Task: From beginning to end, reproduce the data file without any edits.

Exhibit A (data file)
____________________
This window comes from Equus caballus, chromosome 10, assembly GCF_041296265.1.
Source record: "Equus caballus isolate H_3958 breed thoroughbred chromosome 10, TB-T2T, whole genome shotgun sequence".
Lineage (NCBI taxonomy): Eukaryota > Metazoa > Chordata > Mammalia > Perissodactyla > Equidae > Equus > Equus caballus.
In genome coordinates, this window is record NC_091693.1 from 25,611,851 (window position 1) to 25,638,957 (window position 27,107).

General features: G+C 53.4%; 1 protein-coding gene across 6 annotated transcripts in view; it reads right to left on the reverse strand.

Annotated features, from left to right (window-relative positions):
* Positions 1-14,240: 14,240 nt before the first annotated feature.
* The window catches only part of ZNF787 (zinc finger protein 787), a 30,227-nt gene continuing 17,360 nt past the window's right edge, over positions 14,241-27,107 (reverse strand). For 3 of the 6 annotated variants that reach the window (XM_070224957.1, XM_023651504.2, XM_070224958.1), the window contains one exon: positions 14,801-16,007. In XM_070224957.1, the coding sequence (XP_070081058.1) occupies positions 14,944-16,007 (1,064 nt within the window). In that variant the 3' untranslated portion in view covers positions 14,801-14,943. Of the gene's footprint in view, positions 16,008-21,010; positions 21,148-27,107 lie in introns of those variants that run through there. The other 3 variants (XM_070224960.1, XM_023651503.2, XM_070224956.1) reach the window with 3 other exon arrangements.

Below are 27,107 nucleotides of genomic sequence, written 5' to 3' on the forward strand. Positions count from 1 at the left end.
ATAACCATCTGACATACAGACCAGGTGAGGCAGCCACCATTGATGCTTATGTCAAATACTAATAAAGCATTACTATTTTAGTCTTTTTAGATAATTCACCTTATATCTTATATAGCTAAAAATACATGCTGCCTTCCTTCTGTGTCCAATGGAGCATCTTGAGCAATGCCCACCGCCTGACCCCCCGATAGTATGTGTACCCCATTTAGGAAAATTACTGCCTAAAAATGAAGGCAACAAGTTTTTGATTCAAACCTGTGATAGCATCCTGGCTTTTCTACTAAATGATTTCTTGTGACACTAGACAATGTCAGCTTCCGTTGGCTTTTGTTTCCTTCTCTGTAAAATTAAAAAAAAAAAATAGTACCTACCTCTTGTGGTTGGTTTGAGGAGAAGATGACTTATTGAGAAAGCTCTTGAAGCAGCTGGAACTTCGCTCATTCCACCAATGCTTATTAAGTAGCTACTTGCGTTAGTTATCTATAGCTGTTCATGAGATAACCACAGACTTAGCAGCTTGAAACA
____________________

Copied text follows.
This window comes from Equus caballus, chromosome 10, assembly GCF_041296265.1.
Source record: "Equus caballus isolate H_3958 breed thoroughbred chromosome 10, TB-T2T, whole genome shotgun sequence".
Lineage (NCBI taxonomy): Eukaryota > Metazoa > Chordata > Mammalia > Perissodactyla > Equidae > Equus > Equus caballus.
In genome coordinates, this window is record NC_091693.1 from 25,611,851 (window position 1) to 25,638,957 (window position 27,107).

General features: G+C 53.4%; 1 protein-coding gene across 6 annotated transcripts in view; it reads right to left on the reverse strand.

Annotated features, from left to right (window-relative positions):
* Positions 1-14,240: 14,240 nt before the first annotated feature.
* The window catches only part of ZNF787 (zinc finger protein 787), a 30,227-nt gene continuing 17,360 nt past the window's right edge, over positions 14,241-27,107 (reverse strand). For 3 of the 6 annotated variants that reach the window (XM_070224957.1, XM_023651504.2, XM_070224958.1), the window contains one exon: positions 14,801-16,007. In XM_070224957.1, the coding sequence (XP_070081058.1) occupies positions 14,944-16,007 (1,064 nt within the window). In that variant the 3' untranslated portion in view covers positions 14,801-14,943. Of the gene's footprint in view, positions 16,008-21,010; positions 21,148-27,107 lie in introns of those variants that run through there. The other 3 variants (XM_070224960.1, XM_023651503.2, XM_070224956.1) reach the window with 3 other exon arrangements.

Below are 27,107 nucleotides of genomic sequence, written 5' to 3' on the forward strand. Positions count from 1 at the left end.
ATAACCATCTGACATACAGACCAGGTGAGGCAGCCACCATTGATGCTTATGTCAAATACTAATAAAGCATTACTATTTTAGTCTTTTTAGATAATTCACCTTATATCTTATATAGCTAAAAATACATGCTGCCTTCCTTCTGTGTCCAATGGAGCATCTTGAGCAATGCCCACCGCCTGACCCCCCGATAGTATGTGTACCCCATTTAGGAAAATTACTGCCTAAAAATGAAGGCAACAAGTTTTTGATTCAAACCTGTGATAGCATCCTGGCTTTTCTACTAAATGATTTCTTGTGACACTAGACAATGTCAGCTTCCGTTGGCTTTTGTTTCCTTCTCTGTAAAATTAAAAAAAAAAAATAGTACCTACCTCTTGTGGTTGGTTTGAGGAGAAGATGACTTATTGAGAAAGCTCTTGAAGCAGCTGGAACTTCGCTCATTCCACCAATGCTTATTAAGTAGCTACTTGCGTTAGTTATCTATAGCTGTTCATGAGATAACCACAGACTTAGCAGCTTGAAACA